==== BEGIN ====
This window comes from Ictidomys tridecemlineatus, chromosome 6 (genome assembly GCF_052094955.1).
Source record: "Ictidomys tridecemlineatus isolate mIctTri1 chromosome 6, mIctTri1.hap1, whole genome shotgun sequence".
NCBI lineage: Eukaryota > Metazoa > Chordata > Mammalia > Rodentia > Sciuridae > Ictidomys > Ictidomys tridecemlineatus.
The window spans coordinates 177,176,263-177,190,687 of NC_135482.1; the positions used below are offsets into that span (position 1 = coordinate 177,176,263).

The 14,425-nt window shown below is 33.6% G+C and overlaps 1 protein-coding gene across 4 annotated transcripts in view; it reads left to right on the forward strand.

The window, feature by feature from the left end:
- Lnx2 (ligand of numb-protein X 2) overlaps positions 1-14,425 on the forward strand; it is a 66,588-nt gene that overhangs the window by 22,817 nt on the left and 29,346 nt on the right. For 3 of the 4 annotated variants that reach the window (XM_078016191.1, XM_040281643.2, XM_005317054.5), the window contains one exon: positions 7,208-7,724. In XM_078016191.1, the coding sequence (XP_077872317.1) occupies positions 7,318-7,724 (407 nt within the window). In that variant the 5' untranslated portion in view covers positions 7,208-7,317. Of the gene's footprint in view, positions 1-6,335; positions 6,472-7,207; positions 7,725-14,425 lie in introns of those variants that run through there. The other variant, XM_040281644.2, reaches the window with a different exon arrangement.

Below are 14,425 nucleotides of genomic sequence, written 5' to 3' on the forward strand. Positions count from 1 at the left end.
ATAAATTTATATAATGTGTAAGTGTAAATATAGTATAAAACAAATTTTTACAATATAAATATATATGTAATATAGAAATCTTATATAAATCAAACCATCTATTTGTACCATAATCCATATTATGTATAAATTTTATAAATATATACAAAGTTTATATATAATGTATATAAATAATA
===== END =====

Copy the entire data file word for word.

This window comes from Ictidomys tridecemlineatus, chromosome 6 (genome assembly GCF_052094955.1).
Source record: "Ictidomys tridecemlineatus isolate mIctTri1 chromosome 6, mIctTri1.hap1, whole genome shotgun sequence".
NCBI lineage: Eukaryota > Metazoa > Chordata > Mammalia > Rodentia > Sciuridae > Ictidomys > Ictidomys tridecemlineatus.
The window spans coordinates 177,176,263-177,190,687 of NC_135482.1; the positions used below are offsets into that span (position 1 = coordinate 177,176,263).

The 14,425-nt window shown below is 33.6% G+C and overlaps 1 protein-coding gene across 4 annotated transcripts in view; it reads left to right on the forward strand.

The window, feature by feature from the left end:
- Lnx2 (ligand of numb-protein X 2) overlaps positions 1-14,425 on the forward strand; it is a 66,588-nt gene that overhangs the window by 22,817 nt on the left and 29,346 nt on the right. For 3 of the 4 annotated variants that reach the window (XM_078016191.1, XM_040281643.2, XM_005317054.5), the window contains one exon: positions 7,208-7,724. In XM_078016191.1, the coding sequence (XP_077872317.1) occupies positions 7,318-7,724 (407 nt within the window). In that variant the 5' untranslated portion in view covers positions 7,208-7,317. Of the gene's footprint in view, positions 1-6,335; positions 6,472-7,207; positions 7,725-14,425 lie in introns of those variants that run through there. The other variant, XM_040281644.2, reaches the window with a different exon arrangement.

Below are 14,425 nucleotides of genomic sequence, written 5' to 3' on the forward strand. Positions count from 1 at the left end.
ATAAATTTATATAATGTGTAAGTGTAAATATAGTATAAAACAAATTTTTACAATATAAATATATATGTAATATAGAAATCTTATATAAATCAAACCATCTATTTGTACCATAATCCATATTATGTATAAATTTTATAAATATATACAAAGTTTATATATAATGTATATAAATAATA